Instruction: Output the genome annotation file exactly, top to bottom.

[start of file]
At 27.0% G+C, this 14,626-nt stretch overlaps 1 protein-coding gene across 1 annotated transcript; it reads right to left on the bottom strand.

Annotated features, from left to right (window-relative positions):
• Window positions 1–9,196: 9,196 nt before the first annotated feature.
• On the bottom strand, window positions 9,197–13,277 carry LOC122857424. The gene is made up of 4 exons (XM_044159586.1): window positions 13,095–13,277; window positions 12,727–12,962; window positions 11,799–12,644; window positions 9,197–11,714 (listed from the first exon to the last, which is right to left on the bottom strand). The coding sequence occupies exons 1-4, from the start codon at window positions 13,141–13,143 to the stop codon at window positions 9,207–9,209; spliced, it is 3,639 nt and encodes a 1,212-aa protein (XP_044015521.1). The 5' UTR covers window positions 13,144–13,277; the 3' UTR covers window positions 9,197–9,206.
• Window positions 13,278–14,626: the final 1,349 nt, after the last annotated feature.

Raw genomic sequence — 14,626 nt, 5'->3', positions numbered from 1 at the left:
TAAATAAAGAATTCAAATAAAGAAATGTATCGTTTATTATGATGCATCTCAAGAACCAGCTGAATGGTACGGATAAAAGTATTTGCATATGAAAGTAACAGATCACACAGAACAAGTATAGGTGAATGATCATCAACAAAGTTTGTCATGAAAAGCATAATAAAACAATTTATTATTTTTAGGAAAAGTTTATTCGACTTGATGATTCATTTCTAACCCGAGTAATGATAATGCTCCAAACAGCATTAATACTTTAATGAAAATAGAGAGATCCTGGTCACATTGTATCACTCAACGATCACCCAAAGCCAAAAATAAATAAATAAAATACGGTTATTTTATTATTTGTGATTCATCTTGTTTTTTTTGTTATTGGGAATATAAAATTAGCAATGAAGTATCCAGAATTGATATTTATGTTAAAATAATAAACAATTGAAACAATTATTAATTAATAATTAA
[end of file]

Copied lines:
At 27.0% G+C, this 14,626-nt stretch overlaps 1 protein-coding gene across 1 annotated transcript; it reads right to left on the bottom strand.

Annotated features, from left to right (window-relative positions):
• Window positions 1–9,196: 9,196 nt before the first annotated feature.
• On the bottom strand, window positions 9,197–13,277 carry LOC122857424. The gene is made up of 4 exons (XM_044159586.1): window positions 13,095–13,277; window positions 12,727–12,962; window positions 11,799–12,644; window positions 9,197–11,714 (listed from the first exon to the last, which is right to left on the bottom strand). The coding sequence occupies exons 1-4, from the start codon at window positions 13,141–13,143 to the stop codon at window positions 9,207–9,209; spliced, it is 3,639 nt and encodes a 1,212-aa protein (XP_044015521.1). The 5' UTR covers window positions 13,144–13,277; the 3' UTR covers window positions 9,197–9,206.
• Window positions 13,278–14,626: the final 1,349 nt, after the last annotated feature.

Raw genomic sequence — 14,626 nt, 5'->3', positions numbered from 1 at the left:
TAAATAAAGAATTCAAATAAAGAAATGTATCGTTTATTATGATGCATCTCAAGAACCAGCTGAATGGTACGGATAAAAGTATTTGCATATGAAAGTAACAGATCACACAGAACAAGTATAGGTGAATGATCATCAACAAAGTTTGTCATGAAAAGCATAATAAAACAATTTATTATTTTTAGGAAAAGTTTATTCGACTTGATGATTCATTTCTAACCCGAGTAATGATAATGCTCCAAACAGCATTAATACTTTAATGAAAATAGAGAGATCCTGGTCACATTGTATCACTCAACGATCACCCAAAGCCAAAAATAAATAAATAAAATACGGTTATTTTATTATTTGTGATTCATCTTGTTTTTTTTGTTATTGGGAATATAAAATTAGCAATGAAGTATCCAGAATTGATATTTATGTTAAAATAATAAACAATTGAAACAATTATTAATTAATAATTAA